Natural Logarithm

1. So we introduced the Exponential function and considered the notion of inverse functions and their derivatives. But what is the inverse function for y=\exp(x)?

Tradition dictates the inverse function for \exp(x) be written \ln(y) and be called the “Natural Logarithm”.

Let y=\exp(x), we find the derivative to \ln(y) to be

(1)\displaystyle\frac{\mathrm{d}\ln(y)}{\mathrm{d}y}=\frac{1}{\exp(x)}=\frac{1}{y}

We also see \exp(0)=1 implies \ln(1)=0. Similarly \exp(1)=\mathrm{e}\approx 2.7, we find \ln(e)=1.

Similarly, since \exp(a+b)=\exp(a)\cdot\exp(b) we find \ln(ab)=\ln(a)+\ln(b).

The remaining exponential identity \exp(-a)=1/\exp(a) gives us \ln(a^{-1})=-\ln(a).

From these statements, we may deduce everything about \ln(-).

Remark. In practice, we typically consider \displaystyle \ln\left(\frac{x-1}{x+1}\right) when performing calculations. The Continued Fraction form [wikipedia.org] gives a quick calculation when combined with the logarithmic identities.

2. Limit Definition. Recall we had the exponential map defined as a limit as
(2)\displaystyle\exp(x)=\lim_{n\to\infty}\left(1+\frac{x}{n}\right)^{n}
If we let
(3)\displaystyle y_{n}:=\left(1+\frac{x}{n}\right)^{n}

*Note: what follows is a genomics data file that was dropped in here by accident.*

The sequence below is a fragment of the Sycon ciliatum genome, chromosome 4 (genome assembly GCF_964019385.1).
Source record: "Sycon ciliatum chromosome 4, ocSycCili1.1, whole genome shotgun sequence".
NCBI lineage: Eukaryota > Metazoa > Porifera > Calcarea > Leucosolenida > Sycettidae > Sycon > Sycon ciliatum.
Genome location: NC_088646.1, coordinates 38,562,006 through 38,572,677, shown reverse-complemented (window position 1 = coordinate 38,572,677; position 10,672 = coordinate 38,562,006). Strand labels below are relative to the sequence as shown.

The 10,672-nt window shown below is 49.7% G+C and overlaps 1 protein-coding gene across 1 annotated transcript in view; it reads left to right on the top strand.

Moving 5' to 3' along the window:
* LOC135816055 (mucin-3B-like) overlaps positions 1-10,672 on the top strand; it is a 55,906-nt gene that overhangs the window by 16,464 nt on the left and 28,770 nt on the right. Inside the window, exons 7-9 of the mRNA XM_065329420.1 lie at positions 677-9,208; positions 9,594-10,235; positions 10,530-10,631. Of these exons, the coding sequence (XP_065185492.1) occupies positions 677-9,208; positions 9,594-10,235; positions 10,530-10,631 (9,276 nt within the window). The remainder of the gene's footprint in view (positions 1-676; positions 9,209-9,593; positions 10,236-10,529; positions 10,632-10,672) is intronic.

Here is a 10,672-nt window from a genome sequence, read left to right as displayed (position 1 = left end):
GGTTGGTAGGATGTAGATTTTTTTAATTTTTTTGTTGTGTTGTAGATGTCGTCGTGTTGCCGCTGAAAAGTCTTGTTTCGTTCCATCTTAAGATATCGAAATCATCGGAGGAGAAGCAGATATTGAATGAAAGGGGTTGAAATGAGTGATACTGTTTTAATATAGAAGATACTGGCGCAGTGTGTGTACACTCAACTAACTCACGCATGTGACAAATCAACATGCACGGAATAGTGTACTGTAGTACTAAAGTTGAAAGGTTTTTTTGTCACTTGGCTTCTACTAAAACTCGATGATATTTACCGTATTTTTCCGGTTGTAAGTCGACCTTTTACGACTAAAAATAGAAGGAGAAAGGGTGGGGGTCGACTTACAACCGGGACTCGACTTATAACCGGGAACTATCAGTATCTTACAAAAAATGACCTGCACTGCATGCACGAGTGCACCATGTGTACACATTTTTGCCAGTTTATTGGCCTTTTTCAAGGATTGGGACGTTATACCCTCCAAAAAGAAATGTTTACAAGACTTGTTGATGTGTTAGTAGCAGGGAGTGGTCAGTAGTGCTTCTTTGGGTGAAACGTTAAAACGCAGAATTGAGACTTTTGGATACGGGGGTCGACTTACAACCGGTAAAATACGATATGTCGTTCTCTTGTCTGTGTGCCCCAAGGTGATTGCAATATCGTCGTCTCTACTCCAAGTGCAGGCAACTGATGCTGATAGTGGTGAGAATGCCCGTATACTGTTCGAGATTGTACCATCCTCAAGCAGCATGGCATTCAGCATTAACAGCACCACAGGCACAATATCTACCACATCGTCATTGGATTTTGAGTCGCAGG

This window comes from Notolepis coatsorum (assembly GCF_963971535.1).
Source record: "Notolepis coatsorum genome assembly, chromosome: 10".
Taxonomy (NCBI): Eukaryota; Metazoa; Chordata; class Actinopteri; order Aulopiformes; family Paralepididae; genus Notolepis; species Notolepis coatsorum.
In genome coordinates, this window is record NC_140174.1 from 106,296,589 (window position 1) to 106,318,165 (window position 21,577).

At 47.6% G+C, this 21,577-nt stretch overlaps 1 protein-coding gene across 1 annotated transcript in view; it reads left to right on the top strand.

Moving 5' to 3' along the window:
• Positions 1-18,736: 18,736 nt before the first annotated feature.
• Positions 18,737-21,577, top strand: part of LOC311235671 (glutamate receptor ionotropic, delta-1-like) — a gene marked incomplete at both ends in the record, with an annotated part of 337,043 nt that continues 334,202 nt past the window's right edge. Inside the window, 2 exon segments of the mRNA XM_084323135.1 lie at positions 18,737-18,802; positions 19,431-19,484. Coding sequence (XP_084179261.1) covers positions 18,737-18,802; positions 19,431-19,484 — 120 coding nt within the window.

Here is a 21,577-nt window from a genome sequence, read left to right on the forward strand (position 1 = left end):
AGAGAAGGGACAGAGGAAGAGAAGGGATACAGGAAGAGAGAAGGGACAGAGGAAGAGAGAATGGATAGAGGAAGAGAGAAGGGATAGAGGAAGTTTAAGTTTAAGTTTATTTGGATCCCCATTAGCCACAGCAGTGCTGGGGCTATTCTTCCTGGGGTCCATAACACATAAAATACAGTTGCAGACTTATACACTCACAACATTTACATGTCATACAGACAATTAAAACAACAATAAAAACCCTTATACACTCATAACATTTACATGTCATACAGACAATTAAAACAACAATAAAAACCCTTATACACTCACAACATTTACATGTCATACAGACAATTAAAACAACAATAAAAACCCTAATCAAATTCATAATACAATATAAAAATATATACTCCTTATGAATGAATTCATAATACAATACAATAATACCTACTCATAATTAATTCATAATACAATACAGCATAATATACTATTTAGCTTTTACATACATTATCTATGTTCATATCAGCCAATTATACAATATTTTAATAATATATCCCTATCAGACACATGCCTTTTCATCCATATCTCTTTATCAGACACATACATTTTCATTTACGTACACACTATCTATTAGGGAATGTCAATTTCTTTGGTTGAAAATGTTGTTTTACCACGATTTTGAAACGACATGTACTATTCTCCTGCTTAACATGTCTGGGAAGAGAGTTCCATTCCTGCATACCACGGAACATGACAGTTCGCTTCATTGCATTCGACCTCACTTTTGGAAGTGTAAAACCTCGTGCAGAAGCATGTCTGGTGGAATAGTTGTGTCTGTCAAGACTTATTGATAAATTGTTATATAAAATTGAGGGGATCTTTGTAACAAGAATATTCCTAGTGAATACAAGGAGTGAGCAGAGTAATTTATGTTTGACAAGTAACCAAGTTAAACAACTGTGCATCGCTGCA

then we observe that
(4a)\displaystyle y_{n}^{1/n}=\left(1+\frac{x}{n}\right)
subtracting 1 from both sides and multiplying through by n yields
(4b)\displaystyle n(y_{n}^{1/n}-1)=x
Taking n\to\infty we get
(4c)\displaystyle \lim_{n\to\infty}n(y^{1/n}-1)=x=\ln(y)
However, we are fudging a little, but the general idea is correct.

3. Tricky Derivative. Consider the function
(5)\displaystyle g(x)=x^{x}
What is its derivative? We can rewrite it as
(5)\displaystyle g(x)=\exp\left(\ln\left(x^{x}\right)\right)=\exp(x\ln(x))
How to find this derivative? We use the chain rule!

Thus
(6)\displaystyle g'(x)=\exp(x\ln(x))\cdot\frac{\mathrm{d}(x\ln(x))}{\mathrm{d}x}
After some computation we find
(7)\displaystyle g'(x)=\exp(x\ln(x))\cdot(1+\ln(x))=(1+\ln(x))x^{x}
We couldn’t have done it without the natural logarithm!

Exercise 1. What’s the derivative of x^{\cos(x)} with respect to x?

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About Alex Nelson

I like math. I like programming. Most of all, I love puzzles.
This entry was posted in Exponential Map, Inverse Function Theorem, Natural Logarithm. Bookmark the permalink.

3 Responses to Natural Logarithm

  1. Pingback: Natural Logarithm revisited | My Math Blog

  2. Pingback: [Index] Calculus of a Single Variable | My Math Blog

  3. Pingback: [Index] Calculus in a Single Variable | My Math Blog

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